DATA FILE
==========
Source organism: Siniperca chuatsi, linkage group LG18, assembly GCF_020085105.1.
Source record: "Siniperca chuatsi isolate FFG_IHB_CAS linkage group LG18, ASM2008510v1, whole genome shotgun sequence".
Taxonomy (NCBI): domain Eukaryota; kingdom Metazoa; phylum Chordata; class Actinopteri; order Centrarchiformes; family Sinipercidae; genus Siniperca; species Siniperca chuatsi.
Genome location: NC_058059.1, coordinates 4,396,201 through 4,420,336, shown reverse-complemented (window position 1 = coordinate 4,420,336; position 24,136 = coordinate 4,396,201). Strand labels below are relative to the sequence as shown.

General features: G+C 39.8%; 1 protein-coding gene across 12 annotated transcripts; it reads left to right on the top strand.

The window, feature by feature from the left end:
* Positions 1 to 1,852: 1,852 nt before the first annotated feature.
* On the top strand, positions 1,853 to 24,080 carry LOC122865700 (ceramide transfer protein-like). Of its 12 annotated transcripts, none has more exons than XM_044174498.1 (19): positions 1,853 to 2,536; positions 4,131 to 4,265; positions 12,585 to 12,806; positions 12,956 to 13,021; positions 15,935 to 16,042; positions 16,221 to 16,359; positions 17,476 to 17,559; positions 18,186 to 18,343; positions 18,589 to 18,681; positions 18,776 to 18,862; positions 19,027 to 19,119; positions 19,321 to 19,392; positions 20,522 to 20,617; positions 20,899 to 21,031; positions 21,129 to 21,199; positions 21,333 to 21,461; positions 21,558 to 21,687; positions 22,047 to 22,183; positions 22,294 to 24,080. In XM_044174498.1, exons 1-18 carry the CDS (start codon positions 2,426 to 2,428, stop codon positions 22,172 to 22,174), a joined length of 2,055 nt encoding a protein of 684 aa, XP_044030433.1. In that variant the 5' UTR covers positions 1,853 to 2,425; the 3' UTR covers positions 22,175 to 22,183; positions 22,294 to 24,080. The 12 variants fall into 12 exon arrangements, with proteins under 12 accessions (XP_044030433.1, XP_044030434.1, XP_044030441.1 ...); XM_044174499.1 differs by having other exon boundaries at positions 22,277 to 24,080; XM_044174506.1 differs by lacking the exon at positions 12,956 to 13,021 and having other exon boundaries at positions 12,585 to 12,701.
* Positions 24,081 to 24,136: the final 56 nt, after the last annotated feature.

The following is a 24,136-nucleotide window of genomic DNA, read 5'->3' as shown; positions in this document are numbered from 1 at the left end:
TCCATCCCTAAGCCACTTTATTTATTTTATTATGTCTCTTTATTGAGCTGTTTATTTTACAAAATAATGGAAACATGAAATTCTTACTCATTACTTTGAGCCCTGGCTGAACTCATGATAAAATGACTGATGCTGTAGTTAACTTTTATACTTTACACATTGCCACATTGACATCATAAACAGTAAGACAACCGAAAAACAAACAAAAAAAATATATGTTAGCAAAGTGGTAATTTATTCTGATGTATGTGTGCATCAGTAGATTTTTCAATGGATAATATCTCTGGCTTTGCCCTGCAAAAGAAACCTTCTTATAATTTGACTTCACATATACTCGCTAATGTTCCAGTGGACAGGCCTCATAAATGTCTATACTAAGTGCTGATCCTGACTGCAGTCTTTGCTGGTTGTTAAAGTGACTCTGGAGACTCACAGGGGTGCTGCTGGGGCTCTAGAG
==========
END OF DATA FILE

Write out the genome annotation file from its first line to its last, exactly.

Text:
Source organism: Siniperca chuatsi, linkage group LG18, assembly GCF_020085105.1.
Source record: "Siniperca chuatsi isolate FFG_IHB_CAS linkage group LG18, ASM2008510v1, whole genome shotgun sequence".
Taxonomy (NCBI): domain Eukaryota; kingdom Metazoa; phylum Chordata; class Actinopteri; order Centrarchiformes; family Sinipercidae; genus Siniperca; species Siniperca chuatsi.
Genome location: NC_058059.1, coordinates 4,396,201 through 4,420,336, shown reverse-complemented (window position 1 = coordinate 4,420,336; position 24,136 = coordinate 4,396,201). Strand labels below are relative to the sequence as shown.

General features: G+C 39.8%; 1 protein-coding gene across 12 annotated transcripts; it reads left to right on the top strand.

The window, feature by feature from the left end:
* Positions 1 to 1,852: 1,852 nt before the first annotated feature.
* On the top strand, positions 1,853 to 24,080 carry LOC122865700 (ceramide transfer protein-like). Of its 12 annotated transcripts, none has more exons than XM_044174498.1 (19): positions 1,853 to 2,536; positions 4,131 to 4,265; positions 12,585 to 12,806; positions 12,956 to 13,021; positions 15,935 to 16,042; positions 16,221 to 16,359; positions 17,476 to 17,559; positions 18,186 to 18,343; positions 18,589 to 18,681; positions 18,776 to 18,862; positions 19,027 to 19,119; positions 19,321 to 19,392; positions 20,522 to 20,617; positions 20,899 to 21,031; positions 21,129 to 21,199; positions 21,333 to 21,461; positions 21,558 to 21,687; positions 22,047 to 22,183; positions 22,294 to 24,080. In XM_044174498.1, exons 1-18 carry the CDS (start codon positions 2,426 to 2,428, stop codon positions 22,172 to 22,174), a joined length of 2,055 nt encoding a protein of 684 aa, XP_044030433.1. In that variant the 5' UTR covers positions 1,853 to 2,425; the 3' UTR covers positions 22,175 to 22,183; positions 22,294 to 24,080. The 12 variants fall into 12 exon arrangements, with proteins under 12 accessions (XP_044030433.1, XP_044030434.1, XP_044030441.1 ...); XM_044174499.1 differs by having other exon boundaries at positions 22,277 to 24,080; XM_044174506.1 differs by lacking the exon at positions 12,956 to 13,021 and having other exon boundaries at positions 12,585 to 12,701.
* Positions 24,081 to 24,136: the final 56 nt, after the last annotated feature.

The following is a 24,136-nucleotide window of genomic DNA, read 5'->3' as shown; positions in this document are numbered from 1 at the left end:
TCCATCCCTAAGCCACTTTATTTATTTTATTATGTCTCTTTATTGAGCTGTTTATTTTACAAAATAATGGAAACATGAAATTCTTACTCATTACTTTGAGCCCTGGCTGAACTCATGATAAAATGACTGATGCTGTAGTTAACTTTTATACTTTACACATTGCCACATTGACATCATAAACAGTAAGACAACCGAAAAACAAACAAAAAAAATATATGTTAGCAAAGTGGTAATTTATTCTGATGTATGTGTGCATCAGTAGATTTTTCAATGGATAATATCTCTGGCTTTGCCCTGCAAAAGAAACCTTCTTATAATTTGACTTCACATATACTCGCTAATGTTCCAGTGGACAGGCCTCATAAATGTCTATACTAAGTGCTGATCCTGACTGCAGTCTTTGCTGGTTGTTAAAGTGACTCTGGAGACTCACAGGGGTGCTGCTGGGGCTCTAGAG